Read any of the hundreds of case stories or research articles that we have on this site or read our book about all of the illnesses a deficiency in just one particular vitamin, thiamine, can cause and it will become quite clear that vitamin or mineral deficiencies are nothing to be trifled with. Think about it for a moment, why would we think otherwise? Seriously, what rational person would believe that nutrient deficiencies can be ignored or that the symptoms they evoke could be treated by throwing medications at the problem? Certainly, a particular medication might temper some of the symptoms for a spell, but it will do nothing to resolve the root cause, and because most medications deplete nutrients and damage the mitochondria, it is entirely likely that this approach will make matters worse. But sure, it’s just a vitamin deficiency.

The Body Requires Nutrition

The body requires vitamins and minerals to power the enzyme machinery that performs the functions of life. Every physiological function managed by these enzymes requires one or more vitamins or minerals to operate. When those nutrients are in short supply, the enzymes, and the functions they support, suffer. Bruce Ames, one of the leaders in nutrient research, proposes a triage theory of nutrient management wherein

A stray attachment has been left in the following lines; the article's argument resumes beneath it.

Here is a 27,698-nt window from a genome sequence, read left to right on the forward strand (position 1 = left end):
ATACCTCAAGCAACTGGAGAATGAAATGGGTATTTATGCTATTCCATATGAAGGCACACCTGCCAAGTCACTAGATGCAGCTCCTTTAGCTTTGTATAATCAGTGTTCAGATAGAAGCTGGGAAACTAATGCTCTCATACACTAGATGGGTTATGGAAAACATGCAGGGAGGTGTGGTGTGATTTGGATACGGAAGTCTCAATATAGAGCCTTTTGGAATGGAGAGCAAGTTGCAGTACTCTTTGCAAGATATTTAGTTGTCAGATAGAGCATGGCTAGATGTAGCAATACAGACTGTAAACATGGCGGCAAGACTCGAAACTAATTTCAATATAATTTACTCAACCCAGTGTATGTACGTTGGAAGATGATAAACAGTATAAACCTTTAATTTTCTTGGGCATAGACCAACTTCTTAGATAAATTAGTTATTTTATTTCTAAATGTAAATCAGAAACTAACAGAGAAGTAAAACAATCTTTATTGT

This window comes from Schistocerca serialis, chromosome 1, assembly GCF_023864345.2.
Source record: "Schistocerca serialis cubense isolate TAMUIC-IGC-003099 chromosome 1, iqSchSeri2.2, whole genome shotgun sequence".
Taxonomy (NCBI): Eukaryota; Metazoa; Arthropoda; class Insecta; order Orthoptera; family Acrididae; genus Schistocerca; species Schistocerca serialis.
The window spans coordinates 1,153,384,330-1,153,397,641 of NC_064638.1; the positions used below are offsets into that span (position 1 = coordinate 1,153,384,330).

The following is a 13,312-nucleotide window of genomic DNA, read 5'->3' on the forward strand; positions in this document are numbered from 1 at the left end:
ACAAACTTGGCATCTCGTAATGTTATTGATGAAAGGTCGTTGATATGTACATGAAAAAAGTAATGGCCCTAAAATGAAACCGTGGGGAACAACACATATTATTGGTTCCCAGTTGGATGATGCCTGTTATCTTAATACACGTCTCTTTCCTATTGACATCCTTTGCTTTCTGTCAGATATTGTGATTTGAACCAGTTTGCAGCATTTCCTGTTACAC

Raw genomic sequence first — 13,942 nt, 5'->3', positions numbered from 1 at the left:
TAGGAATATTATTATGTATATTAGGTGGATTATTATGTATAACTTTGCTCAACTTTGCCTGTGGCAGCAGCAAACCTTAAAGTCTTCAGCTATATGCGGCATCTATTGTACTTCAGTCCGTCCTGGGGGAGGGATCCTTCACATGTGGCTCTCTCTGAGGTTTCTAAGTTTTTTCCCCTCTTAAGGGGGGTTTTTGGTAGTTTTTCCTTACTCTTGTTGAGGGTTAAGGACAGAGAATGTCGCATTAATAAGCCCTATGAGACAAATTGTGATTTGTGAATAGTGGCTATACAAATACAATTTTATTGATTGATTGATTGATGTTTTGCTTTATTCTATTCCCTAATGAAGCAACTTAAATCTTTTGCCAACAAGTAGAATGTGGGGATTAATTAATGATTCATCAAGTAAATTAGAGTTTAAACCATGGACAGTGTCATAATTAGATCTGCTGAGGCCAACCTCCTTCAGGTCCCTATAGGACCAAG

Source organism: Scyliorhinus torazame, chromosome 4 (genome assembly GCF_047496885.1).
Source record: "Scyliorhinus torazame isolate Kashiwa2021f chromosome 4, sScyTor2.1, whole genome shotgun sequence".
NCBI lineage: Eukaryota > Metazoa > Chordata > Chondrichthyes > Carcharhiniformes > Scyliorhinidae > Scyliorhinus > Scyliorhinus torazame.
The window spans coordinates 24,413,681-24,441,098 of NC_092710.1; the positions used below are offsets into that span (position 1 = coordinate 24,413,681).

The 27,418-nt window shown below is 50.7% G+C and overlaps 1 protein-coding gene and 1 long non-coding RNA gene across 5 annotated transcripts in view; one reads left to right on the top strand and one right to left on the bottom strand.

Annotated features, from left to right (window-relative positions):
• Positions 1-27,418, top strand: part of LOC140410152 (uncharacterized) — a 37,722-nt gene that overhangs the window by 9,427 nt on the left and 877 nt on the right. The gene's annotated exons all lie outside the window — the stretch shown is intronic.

…a modest deficiency of one of the nutrients/cofactors triggers a built-in rationing mechanism that favors the proteins needed for immediate survival and reproduction (survival proteins) while sacrificing those needed to protect against future damage (longevity proteins). Impairment of the function of longevity proteins results in an insidious acceleration of the risk of diseases associated with aging.

Insidious is the key here. The body is remarkably adaptable and will shift resources around for as long as it can. The problem, while this type of triage keeps everything ‘functioning’ to some degree or another, the damage accrues in the background, slowly and insidiously until everything breaks.

I Was Healthy Until…

“I was healthy until…” is a common refrain from folks who find themselves suddenly in ill-health. Unpeel a few layers and we see that while they were functioning, sometimes at a very high level, they were anything but healthy. Poor diet, regular medication use and other factors contributed to longstanding, albeit frequently unrecognized, nutrient deficiencies. Those nutrient deficiencies then, slowly but surely caused the body to sacrifice long term health for short term survival, until one final stressor catapulted it into crisis. This is the more common scenario. This is what leads to all of those ultra-complicated illnesses that breach every diagnostic designation used in medicine.